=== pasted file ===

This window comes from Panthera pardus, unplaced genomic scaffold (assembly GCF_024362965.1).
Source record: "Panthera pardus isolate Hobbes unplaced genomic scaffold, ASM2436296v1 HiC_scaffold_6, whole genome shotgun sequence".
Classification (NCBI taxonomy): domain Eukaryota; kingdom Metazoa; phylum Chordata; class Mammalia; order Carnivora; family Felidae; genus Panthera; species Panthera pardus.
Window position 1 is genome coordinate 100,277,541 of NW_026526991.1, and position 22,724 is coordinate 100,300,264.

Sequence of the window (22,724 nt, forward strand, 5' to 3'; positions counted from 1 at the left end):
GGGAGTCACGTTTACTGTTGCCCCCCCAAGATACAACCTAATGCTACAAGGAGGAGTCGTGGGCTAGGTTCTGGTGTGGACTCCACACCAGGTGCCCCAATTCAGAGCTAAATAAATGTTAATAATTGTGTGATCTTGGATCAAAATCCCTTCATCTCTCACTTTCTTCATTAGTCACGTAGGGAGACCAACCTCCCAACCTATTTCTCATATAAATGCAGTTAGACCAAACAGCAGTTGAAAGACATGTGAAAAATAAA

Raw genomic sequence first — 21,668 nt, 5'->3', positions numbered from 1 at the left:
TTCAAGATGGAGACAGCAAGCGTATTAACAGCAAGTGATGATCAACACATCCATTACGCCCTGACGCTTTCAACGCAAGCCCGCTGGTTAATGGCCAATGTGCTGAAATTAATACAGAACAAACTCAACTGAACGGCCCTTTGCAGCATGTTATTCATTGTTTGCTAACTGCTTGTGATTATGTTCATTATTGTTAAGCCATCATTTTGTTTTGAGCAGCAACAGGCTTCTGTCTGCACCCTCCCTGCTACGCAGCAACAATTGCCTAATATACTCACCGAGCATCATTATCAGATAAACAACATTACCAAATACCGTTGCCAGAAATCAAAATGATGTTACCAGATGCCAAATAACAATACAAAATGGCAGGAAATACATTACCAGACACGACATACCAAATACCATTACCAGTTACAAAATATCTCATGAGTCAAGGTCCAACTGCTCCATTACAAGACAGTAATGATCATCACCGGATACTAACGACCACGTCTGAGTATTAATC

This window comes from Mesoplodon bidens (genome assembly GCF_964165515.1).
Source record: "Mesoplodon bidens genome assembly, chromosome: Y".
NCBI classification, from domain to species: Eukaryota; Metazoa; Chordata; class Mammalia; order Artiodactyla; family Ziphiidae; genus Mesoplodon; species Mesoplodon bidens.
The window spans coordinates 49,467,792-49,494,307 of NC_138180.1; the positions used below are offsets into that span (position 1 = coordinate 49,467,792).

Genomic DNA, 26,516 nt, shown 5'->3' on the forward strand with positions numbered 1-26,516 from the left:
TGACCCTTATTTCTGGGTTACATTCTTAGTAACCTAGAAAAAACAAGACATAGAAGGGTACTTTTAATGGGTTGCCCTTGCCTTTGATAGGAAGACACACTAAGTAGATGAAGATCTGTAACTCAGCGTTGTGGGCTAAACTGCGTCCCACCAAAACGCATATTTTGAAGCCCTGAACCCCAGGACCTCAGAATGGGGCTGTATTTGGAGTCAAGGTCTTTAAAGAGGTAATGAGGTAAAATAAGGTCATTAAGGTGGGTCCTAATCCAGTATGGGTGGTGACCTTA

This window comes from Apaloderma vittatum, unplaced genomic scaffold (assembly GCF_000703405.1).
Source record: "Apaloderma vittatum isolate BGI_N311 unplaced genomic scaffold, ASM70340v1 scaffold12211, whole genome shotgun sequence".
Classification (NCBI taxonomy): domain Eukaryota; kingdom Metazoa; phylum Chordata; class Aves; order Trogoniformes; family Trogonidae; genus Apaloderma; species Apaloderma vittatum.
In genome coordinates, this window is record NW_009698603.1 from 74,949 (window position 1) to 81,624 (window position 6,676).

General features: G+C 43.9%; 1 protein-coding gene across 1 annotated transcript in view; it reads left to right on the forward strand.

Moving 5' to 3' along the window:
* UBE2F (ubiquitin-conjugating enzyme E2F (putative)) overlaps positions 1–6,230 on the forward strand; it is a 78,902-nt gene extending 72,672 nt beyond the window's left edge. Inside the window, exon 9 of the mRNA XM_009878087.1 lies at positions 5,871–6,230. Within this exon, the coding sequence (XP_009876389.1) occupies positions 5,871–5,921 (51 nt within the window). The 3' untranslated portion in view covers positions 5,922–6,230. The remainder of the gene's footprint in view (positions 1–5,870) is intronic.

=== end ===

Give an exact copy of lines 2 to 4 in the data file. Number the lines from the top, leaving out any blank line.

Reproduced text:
Source record: "Panthera pardus isolate Hobbes unplaced genomic scaffold, ASM2436296v1 HiC_scaffold_6, whole genome shotgun sequence".
Classification (NCBI taxonomy): domain Eukaryota; kingdom Metazoa; phylum Chordata; class Mammalia; order Carnivora; family Felidae; genus Panthera; species Panthera pardus.
Window position 1 is genome coordinate 100,277,541 of NW_026526991.1, and position 22,724 is coordinate 100,300,264.